Giving is evergreen for Silver Heights alumni


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Hey there, time traveller!
This article was published 31/12/2021 (394 days ago), so information in it may no longer be current.

The memory of being high schoolers is alive with a group of Silver Heights Collegiate alumni who give back to the community that shaped them and still brings them together over a meal and good conversation.

A group of Silver Heights alumni who graduated between 1960 and 1969 began to meet on the first Thursday of every month at Silver Heights Restaurant following a 50-year reunion dinner.

“On a low month, it might be 15 people, and on a good month, it could be 45 or 50,” alumnus Jim French said.

A group of 1960s Silver Heights Collegiate alumni meet most Thursdays at Silver Heights Restaurant. The group has offered the Silver Heights Collegiate 1960’s Alumni Award since 2007, with support from the St. James Scholarship Foundation. Jim French is pictured at front row centre (in the blue shirt) with his wife, Valerie French.

Following the reunion, Jim and his wife Valerie French (a Silver Heights alumna) felt they wanted to give back and found that many of their former classmates did, too. Within two months of the reunion, the group offered the first of many $500 annual scholarships to the school via the St. James Scholarship Foundation.

The award goes to Sturgeon Heights Collegiate, as it’s the closest school to where Silver Heights Collegiate once stood before it was demolished in 2007 (coincidentally, the same year as the 50-year reunion).

Bruce Alexander, president of the scholarship foundation, figured the generosity of the Silver Heights albumni could make an even bigger impact.

To create enough money to strike a sub-fund through The Winnipeg Foundation, a party must post $10,000. So, Alexander, a former school trustee, suggested the group come up with a bit more cash, which the scholarship foundation would match.

On Dec. 2, Alexander had the pleasure of informing the alumni that the sub-fund was approved.

“The big plus with it is those funds create awards in perpetuity — they never stop,” Alexander said. “It’s just been great working with them to help them get to that level.”

French said the support of Alexander and the foundation was instrumental in bringing the alumni’s scholarship to fruition over the years.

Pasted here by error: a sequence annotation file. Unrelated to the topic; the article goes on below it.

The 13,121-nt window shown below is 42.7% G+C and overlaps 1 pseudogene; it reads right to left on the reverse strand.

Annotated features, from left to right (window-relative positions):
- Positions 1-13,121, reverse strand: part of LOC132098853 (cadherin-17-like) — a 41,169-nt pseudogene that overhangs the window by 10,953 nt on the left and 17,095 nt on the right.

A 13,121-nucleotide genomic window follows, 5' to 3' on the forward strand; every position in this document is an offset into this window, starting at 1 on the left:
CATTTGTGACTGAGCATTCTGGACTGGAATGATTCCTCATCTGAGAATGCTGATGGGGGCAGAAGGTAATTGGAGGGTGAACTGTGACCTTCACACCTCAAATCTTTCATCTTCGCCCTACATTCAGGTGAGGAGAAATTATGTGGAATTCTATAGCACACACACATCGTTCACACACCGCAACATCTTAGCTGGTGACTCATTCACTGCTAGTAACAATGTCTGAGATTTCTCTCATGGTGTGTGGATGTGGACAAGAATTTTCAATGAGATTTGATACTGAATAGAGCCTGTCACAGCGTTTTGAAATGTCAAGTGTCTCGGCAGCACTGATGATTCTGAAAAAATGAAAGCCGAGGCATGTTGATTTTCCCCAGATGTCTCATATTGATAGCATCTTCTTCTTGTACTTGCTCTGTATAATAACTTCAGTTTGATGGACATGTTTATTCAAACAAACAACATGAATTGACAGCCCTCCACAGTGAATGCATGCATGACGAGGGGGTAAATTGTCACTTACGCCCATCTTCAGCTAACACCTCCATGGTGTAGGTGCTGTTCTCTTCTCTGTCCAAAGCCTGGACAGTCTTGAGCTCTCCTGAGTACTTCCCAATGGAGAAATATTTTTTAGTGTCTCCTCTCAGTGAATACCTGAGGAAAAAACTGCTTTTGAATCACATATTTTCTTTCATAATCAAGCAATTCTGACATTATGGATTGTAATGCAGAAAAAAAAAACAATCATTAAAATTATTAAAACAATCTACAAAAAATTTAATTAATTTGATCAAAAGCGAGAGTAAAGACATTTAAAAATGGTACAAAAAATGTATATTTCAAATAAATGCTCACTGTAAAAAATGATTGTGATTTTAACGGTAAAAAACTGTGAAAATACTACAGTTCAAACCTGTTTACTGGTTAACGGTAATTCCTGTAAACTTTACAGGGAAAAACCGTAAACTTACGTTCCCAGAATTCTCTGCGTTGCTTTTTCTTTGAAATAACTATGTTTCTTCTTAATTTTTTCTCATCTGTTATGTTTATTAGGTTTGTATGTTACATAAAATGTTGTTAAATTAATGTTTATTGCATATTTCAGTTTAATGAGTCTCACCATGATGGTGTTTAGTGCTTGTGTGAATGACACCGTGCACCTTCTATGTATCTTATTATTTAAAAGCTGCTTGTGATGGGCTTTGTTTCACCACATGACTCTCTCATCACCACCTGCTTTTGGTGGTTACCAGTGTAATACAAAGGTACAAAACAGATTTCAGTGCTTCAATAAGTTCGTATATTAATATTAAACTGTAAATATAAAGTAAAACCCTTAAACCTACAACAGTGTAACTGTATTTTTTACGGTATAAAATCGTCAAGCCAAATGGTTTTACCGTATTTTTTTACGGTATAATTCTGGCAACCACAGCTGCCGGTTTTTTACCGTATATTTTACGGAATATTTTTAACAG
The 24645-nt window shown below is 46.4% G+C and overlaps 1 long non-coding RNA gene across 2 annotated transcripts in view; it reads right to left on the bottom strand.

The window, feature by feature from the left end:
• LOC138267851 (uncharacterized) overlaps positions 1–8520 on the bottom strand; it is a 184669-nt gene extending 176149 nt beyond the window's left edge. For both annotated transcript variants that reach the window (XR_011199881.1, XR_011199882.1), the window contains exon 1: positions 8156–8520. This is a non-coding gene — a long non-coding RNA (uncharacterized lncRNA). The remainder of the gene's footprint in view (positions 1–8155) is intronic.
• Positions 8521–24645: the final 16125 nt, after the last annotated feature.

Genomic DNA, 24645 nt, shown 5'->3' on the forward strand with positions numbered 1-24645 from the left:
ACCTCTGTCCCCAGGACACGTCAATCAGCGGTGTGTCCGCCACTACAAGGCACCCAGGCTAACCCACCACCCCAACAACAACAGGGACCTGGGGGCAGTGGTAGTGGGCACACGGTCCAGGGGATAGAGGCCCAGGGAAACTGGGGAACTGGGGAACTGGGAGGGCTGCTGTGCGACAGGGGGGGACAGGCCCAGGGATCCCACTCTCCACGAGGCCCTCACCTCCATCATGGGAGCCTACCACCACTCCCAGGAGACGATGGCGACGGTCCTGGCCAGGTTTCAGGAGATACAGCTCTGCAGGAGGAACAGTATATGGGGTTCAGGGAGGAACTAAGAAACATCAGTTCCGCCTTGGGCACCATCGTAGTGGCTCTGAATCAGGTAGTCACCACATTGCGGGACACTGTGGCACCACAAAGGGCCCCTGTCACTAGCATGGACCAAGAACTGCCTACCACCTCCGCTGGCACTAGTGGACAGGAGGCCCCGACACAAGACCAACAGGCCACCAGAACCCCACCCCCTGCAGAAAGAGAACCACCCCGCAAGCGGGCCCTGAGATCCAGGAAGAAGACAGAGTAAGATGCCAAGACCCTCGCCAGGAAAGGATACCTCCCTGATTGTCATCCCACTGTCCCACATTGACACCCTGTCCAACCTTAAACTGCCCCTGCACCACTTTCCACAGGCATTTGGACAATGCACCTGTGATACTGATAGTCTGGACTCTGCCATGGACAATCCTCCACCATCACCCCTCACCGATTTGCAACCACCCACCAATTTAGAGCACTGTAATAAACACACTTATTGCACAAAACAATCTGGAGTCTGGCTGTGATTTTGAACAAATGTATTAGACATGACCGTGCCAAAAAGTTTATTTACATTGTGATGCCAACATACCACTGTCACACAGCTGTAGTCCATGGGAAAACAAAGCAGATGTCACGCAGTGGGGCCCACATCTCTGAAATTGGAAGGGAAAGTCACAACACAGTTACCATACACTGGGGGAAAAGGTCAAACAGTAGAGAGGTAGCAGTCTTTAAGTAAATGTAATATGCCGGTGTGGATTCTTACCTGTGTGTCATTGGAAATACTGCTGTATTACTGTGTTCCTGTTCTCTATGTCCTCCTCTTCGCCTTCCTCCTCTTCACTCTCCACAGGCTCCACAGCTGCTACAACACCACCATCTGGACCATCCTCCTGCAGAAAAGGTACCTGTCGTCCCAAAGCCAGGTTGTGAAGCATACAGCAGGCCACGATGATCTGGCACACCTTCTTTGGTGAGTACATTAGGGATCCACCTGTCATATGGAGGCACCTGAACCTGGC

The St. James Scholarship Foundation distributes approximately $20,000 in awards annually. Most of the foundation’s donors are individuals, Alexander said.

Due to declining interest rates in guaranteed investment certificates, the scholarship fund started an agency fund with The Winnipeg Foundation six years ago.

“We’ve had a tremendous partnership with The Winnipeg Foundation…In the last six years, we’ve accumulated $250,000 capital with them,” Alexander said.

The scholarship foundation covers many schools in the St. James-Assiniboia School Division, including elementary and middle schools, but it deals primarily with area high schools. This focus allows the foundation to give graduating high school students financial aid.

While the foundation and the division aren’t formally linked, the foundation works closely with school administrations.

Alexander said that the need for scholarships is more important than in years past because the pandemic has disrupted many students’ part-time work, which in turn makes paying for college or university more of a challenge.

“They’ve really been at a significant disadvantage, so we’re looking more than ever for new donors now to help us expand this program,” he said

In light of the heightened adversity of the past couple of years, the St. James Scholarship Foundation recently created an annual $250 Resilience Award for each area high school. The awards are intended for students excelling despite significant physical, social, or monetary barriers.

Alexander can provide more information about the St. James Scholarship Foundation, including how to donate, by phone at 204-885-1876 or via email at

Katlyn Streilein

Katlyn Streilein
Community Journalist

Katlyn Streilein was a reporter/photographer for the Free Press Community Review.

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